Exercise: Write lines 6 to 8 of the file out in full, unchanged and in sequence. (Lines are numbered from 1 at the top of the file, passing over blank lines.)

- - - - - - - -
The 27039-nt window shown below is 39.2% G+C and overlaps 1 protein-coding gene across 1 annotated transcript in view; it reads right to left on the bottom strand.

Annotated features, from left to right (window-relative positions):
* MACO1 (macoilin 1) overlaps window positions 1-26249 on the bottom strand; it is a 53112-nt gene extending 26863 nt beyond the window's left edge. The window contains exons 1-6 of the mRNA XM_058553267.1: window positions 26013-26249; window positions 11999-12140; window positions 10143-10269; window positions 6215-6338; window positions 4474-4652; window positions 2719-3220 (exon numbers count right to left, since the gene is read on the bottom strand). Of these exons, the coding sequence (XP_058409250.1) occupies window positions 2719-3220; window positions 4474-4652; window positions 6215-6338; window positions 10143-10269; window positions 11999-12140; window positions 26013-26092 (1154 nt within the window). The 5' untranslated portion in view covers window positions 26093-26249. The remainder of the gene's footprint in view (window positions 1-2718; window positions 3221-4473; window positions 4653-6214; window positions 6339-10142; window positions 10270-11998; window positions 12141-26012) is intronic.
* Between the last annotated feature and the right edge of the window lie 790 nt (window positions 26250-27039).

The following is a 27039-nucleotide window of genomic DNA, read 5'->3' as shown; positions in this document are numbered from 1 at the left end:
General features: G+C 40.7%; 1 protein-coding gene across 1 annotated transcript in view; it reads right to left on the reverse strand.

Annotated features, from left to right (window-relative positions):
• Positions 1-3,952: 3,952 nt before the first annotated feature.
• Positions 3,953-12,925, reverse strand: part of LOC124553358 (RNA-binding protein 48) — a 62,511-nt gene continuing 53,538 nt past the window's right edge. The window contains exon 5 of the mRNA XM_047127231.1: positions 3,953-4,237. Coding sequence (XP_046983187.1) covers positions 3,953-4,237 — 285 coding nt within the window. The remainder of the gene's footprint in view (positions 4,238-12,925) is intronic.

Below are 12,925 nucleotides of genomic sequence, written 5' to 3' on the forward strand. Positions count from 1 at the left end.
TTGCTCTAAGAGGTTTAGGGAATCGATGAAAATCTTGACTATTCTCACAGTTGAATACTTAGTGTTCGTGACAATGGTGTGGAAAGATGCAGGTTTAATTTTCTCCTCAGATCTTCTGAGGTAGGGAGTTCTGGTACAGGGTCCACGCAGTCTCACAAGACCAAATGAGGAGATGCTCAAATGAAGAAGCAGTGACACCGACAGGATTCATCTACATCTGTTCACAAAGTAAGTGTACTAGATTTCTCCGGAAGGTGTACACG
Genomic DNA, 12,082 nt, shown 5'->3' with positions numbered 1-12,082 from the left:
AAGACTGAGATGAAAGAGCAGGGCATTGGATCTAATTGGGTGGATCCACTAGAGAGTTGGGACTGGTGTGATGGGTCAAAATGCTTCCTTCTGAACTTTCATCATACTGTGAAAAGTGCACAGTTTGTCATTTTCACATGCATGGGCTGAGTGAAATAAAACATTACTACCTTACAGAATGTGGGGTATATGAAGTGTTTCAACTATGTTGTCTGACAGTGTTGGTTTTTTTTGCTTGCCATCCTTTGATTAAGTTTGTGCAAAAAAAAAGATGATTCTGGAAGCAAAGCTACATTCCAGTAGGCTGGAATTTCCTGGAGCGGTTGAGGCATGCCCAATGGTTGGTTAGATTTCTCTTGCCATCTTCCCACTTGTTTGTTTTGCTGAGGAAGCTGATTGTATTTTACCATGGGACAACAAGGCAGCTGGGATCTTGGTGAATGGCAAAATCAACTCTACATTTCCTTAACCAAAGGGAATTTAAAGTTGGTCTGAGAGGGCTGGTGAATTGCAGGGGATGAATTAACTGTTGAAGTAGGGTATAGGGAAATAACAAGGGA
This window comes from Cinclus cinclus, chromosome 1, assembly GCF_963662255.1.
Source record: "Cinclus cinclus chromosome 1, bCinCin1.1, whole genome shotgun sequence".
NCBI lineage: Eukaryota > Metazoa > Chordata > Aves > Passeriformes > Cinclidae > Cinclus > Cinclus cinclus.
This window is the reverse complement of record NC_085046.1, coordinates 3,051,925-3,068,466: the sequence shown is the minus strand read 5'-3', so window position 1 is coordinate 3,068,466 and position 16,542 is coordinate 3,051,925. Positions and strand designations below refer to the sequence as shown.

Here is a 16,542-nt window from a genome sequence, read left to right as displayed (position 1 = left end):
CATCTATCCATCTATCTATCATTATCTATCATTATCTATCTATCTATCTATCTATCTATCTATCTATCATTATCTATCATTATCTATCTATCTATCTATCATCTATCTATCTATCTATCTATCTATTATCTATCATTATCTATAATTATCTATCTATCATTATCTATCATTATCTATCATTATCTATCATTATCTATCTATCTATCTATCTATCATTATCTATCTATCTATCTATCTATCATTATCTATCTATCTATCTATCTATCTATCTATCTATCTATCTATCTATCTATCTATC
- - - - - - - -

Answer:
General features: G+C 40.7%; 1 protein-coding gene across 1 annotated transcript in view; it reads right to left on the reverse strand.

Annotated features, from left to right (window-relative positions):
• Positions 1-3,952: 3,952 nt before the first annotated feature.